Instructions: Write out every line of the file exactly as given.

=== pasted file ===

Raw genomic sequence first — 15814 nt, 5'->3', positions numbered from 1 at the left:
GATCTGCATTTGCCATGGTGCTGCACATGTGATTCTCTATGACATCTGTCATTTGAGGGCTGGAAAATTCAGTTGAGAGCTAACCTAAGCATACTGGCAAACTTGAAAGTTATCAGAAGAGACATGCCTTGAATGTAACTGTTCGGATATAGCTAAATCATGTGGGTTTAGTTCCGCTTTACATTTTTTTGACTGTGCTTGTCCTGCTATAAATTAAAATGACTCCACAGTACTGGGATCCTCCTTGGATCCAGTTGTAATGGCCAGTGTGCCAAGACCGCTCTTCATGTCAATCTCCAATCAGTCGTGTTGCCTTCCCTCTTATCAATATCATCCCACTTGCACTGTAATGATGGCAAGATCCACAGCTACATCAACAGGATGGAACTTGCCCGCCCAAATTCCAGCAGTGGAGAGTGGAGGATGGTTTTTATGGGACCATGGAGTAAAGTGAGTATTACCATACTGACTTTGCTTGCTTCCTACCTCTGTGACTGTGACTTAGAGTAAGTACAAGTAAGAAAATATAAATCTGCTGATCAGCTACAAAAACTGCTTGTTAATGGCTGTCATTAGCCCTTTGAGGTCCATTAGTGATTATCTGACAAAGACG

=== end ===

Raw genomic sequence first — 15814 nt, 5'->3', positions numbered from 1 at the left:
GATCTGCATTTGCCATGGTGCTGCACATGTGATTCTCTATGACATCTGTCATTTGAGGGCTGGAAAATTCAGTTGAGAGCTAACCTAAGCATACTGGCAAACTTGAAAGTTATCAGAAGAGACATGCCTTGAATGTAACTGTTCGGATATAGCTAAATCATGTGGGTTTAGTTCCGCTTTACATTTTTTTGACTGTGCTTGTCCTGCTATAAATTAAAATGACTCCACAGTACTGGGATCCTCCTTGGATCCAGTTGTAATGGCCAGTGTGCCAAGACCGCTCTTCATGTCAATCTCCAATCAGTCGTGTTGCCTTCCCTCTTATCAATATCATCCCACTTGCACTGTAATGATGGCAAGATCCACAGCTACATCAACAGGATGGAACTTGCCCGCCCAAATTCCAGCAGTGGAGAGTGGAGGATGGTTTTTATGGGACCATGGAGTAAAGTGAGTATTACCATACTGACTTTGCTTGCTTCCTACCTCTGTGACTGTGACTTAGAGTAAGTACAAGTAAGAAAATATAAATCTGCTGATCAGCTACAAAAACTGCTTGTTAATGGCTGTCATTAGCCCTTTGAGGTCCATTAGTGATTATCTGACAAAGACG